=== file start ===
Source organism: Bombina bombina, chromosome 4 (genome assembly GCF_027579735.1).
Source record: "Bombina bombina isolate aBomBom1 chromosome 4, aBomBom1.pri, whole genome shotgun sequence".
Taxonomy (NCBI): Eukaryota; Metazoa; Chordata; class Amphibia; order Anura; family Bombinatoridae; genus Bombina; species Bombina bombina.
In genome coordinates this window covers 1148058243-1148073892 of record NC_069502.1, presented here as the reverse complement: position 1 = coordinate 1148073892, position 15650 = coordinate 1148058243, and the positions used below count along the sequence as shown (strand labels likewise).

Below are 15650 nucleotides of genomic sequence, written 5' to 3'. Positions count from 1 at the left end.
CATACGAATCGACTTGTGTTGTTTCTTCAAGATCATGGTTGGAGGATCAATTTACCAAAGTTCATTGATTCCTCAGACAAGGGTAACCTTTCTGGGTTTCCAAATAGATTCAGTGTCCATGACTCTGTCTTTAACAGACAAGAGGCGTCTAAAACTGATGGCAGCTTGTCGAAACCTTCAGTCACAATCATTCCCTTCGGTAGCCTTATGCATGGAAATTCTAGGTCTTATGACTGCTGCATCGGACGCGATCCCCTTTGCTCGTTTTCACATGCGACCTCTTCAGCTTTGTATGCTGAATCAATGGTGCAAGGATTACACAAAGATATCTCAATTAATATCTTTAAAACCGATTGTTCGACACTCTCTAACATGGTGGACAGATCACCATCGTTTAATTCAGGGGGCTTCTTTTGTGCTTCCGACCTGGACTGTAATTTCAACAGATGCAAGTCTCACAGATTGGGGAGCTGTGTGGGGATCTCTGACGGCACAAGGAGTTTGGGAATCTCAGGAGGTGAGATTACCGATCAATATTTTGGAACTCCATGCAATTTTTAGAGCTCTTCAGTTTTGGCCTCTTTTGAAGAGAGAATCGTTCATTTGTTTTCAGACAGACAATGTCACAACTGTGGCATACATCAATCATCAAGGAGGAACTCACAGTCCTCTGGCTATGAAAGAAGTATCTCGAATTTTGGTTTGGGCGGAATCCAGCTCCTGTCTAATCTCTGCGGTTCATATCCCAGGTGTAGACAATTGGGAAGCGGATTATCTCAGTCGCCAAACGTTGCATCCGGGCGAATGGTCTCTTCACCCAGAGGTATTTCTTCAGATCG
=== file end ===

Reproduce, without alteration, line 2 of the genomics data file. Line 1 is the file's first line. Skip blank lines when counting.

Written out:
Source record: "Bombina bombina isolate aBomBom1 chromosome 4, aBomBom1.pri, whole genome shotgun sequence".